And change is hard. It is painful. I understand that this process will not be easy. But this change is necessary.

It is necessary that there is a recognition of the contradictory nature of many of the arguments presented by pro-unionists – and it is contradictory to assert that nationalism is an evil when it calls itself ‘Scottish’ – but somehow it is benign; it is the natural order of national identity when it calls itself ‘British’.

‘British’ simply is not the simple inviolable and constant god-given fact of how and what we are (those of us who qualify as British, that is). And it is time to question its status as the ‘given’ – as the accepted and natural way things ‘just are’ and ‘always ought to be’.

As an Independence proponent I’m regularly excoriated for what pro-British pro-Union politicians refer to as my nationalists’ divisive, grievance politics. I am cheaply trolled as a ‘Nazi’. I am castigated as a single-issue, Independence-obsessed, cult member. And my assertion of a Scottish identity is felt as a repugnant, viscerally repulsive, subversive and reactionary act – an act that seeks to undermine the British State and/or ‘all that is held dear’ (I am struggling here folks – we have Brexit and May and vicious austerity and food banks – what is ‘dear’ about that?) and/or ‘dreams of international socialism’ (eh? you’ve been dreaming British dreams of that for a very very long time…spare me the ‘one more class push’ arguments).

In a week when a disabled man’s welfare benefits were withdrawn and he was told (by the fucking Government agency responsible for the fucking mistake) to go to a food bank FFS; when May hides in a hut in a Scottish forest speaking to an audience of enforced reluctants and some party faithfuls, avoiding all possibility of scrutiny and challenge; when she tells a BBC journo that there are ‘many complex reasons’ why nurses (who are in work!) are using food banks and fucking gets away with that despicable and callous and disingenuous response (try fucking POVERTY you fucking sack of shit); when my son attends a home care client who has been sitting in his own shit for hours and whose food cupboards are fucking bare (this has worried me for the longest time and I am proud of the job that my young son has done – and will continue to do because his heart is the largest kindest and most compassionate I have ever had the privilege to know) – ohhhhhh… what the fuck has this country come to.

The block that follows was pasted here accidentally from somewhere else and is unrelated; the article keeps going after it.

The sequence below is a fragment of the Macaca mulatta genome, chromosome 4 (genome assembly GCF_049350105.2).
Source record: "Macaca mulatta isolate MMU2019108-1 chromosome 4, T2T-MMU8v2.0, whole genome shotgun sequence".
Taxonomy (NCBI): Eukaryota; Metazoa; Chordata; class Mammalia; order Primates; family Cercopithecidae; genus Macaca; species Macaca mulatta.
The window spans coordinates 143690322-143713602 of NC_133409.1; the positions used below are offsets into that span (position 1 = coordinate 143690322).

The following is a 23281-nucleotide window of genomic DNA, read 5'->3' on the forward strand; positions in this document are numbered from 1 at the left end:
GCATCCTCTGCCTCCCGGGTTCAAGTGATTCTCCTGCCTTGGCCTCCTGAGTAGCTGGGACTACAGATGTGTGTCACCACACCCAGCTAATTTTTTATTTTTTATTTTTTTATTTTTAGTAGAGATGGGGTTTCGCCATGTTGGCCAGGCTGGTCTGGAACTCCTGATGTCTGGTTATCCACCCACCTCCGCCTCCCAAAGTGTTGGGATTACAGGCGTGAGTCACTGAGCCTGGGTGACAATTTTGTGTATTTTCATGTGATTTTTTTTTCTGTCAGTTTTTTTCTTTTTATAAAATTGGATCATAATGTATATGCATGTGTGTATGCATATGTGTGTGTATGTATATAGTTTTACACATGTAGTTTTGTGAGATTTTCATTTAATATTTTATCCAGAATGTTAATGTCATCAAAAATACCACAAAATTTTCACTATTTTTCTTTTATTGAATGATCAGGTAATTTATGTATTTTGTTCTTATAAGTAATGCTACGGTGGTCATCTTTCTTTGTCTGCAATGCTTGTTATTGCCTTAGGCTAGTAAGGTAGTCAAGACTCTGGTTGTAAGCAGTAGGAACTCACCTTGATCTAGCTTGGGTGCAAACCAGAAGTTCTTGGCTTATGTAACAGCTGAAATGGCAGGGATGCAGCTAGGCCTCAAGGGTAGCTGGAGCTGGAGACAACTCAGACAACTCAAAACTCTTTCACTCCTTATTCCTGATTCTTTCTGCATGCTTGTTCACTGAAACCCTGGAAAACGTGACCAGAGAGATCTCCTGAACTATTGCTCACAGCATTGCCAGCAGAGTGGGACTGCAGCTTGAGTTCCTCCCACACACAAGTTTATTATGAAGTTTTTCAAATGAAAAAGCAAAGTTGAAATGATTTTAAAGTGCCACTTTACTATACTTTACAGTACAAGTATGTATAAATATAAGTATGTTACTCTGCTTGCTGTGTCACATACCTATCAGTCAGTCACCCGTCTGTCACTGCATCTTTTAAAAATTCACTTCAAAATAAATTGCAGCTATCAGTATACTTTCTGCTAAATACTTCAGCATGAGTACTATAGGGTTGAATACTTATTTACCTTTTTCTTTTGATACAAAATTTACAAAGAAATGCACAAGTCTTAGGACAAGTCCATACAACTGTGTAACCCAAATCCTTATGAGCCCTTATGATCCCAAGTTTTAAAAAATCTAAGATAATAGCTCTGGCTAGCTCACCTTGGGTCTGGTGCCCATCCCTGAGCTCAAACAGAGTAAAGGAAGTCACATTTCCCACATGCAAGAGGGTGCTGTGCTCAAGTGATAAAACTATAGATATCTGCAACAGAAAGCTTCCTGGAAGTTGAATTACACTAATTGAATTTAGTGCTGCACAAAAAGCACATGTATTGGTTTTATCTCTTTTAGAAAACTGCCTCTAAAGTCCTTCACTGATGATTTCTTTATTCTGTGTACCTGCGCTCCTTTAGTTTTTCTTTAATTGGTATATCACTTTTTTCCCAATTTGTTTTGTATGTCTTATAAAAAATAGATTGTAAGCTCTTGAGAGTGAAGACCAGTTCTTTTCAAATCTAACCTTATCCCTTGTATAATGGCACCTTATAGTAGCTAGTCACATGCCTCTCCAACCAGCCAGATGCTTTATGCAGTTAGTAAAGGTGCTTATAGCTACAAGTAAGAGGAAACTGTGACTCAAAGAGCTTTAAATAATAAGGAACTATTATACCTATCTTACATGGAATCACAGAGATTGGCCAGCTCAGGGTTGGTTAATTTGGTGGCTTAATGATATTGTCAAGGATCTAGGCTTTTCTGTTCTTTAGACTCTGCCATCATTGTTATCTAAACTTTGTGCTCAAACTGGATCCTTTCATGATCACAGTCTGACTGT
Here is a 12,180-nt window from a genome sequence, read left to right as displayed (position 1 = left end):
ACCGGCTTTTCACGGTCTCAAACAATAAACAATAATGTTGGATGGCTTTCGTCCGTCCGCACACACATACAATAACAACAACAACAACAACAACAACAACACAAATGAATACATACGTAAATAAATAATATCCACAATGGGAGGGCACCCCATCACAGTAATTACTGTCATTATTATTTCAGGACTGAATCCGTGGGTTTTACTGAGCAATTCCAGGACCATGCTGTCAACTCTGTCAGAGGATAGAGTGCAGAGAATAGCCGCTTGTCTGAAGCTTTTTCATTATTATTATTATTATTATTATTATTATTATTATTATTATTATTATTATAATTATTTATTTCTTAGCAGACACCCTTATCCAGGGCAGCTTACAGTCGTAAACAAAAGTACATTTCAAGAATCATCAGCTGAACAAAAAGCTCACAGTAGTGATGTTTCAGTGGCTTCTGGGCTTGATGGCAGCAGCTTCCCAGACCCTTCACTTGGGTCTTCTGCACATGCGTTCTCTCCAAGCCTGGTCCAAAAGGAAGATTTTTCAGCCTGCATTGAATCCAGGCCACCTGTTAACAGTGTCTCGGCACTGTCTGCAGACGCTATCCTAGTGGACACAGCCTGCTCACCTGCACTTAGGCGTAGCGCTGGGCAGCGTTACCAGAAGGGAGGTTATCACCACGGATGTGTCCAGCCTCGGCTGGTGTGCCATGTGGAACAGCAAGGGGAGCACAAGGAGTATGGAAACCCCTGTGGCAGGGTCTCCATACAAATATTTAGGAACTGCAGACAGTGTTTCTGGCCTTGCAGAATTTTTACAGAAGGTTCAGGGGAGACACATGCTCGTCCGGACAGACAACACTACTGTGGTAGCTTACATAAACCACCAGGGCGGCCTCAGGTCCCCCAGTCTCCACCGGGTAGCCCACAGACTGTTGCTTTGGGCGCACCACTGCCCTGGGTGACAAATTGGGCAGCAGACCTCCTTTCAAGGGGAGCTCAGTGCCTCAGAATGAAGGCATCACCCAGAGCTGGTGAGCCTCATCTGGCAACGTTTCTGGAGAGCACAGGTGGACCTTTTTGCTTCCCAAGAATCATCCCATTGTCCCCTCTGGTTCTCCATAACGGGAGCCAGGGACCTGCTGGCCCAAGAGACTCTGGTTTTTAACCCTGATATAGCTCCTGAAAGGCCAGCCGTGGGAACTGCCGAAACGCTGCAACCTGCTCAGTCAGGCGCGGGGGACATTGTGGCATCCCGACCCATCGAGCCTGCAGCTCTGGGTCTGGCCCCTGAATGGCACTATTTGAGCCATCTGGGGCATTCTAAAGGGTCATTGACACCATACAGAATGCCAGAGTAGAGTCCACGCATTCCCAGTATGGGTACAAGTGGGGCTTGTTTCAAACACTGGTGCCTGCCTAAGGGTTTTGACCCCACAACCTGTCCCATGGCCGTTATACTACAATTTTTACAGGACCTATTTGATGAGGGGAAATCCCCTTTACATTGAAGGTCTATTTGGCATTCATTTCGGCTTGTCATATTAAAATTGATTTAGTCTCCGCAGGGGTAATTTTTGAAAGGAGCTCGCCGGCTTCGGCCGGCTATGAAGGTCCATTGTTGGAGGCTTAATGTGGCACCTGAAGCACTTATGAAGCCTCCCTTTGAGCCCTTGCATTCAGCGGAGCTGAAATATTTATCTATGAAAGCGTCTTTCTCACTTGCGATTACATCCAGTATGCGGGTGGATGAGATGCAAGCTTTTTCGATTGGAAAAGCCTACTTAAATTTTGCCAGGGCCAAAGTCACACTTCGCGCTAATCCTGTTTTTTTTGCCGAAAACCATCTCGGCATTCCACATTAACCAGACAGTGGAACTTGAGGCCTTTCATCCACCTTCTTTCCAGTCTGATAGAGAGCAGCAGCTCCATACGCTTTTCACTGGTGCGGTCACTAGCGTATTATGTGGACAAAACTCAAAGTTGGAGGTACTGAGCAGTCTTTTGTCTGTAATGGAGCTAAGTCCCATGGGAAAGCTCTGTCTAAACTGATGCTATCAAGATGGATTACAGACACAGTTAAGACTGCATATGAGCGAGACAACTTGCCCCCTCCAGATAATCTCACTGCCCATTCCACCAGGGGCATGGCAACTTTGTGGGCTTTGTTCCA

It is time for change.

It is time for change.

It is fucking overdue time for change.

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6 thoughts on “Overdue time for Change: Scottish Trade Unions and National Identity Politics…

  1. What a post!
    Nothing to disagree with.
    The ‘English’ mentality at the heart of ‘Britishness’ runs deep in all parties.
    Sad to see Scots trade unionists so desperate to be ‘English’ thinking thinking they are ‘British’ and not realising how the ‘English care nothing for them. I can assure you while most English like the Scots they consider them as ‘up there’ rather than a united nation. They have no understanding of Scots history and feeling whatsoever.
    Mind you I am no lover of unions either after my experiences of them…

    • Unions are just human endeavours Tynecastle. Run by frail humans – the majority of whom are well-intentioned – but maybe mostly not great at running a business or at managing other folk or… but without unions we’d have no minimum wage or holidays or health and safety protections or…
      It’s usually said – only half in jest I think – that unions make some of the worst employers… Truthfully – I know plenty worse ones.
      Re our country’s situation – I despair to be honest. You’d think a lawyer should know better than to look for a thread of logic or consistency in the arguments advanced by any of the UK/Scottish etc parties to the mess – but I do keep looking and I keep thinking I’ve missed something.
      And I think it’s emotion and inherent human biases.
      If it doesn’t feel logical or congruent then I need to look for the bias.
      And folk are naturally biased to the status quo – even if it’s damaging to them… 😦

  2. My superficial dealings with British unions suggested to me that they were so big as to be meaningless. When I was covering European market affairs around the time of the 2008 we’re-not-pretending-the-financial-sector-serves-you-anymore mass robbery, I spent a lot of time covering labour disputes that were actual DISPUTES on the continent and just a series of press releases and brief negotiations in Britain.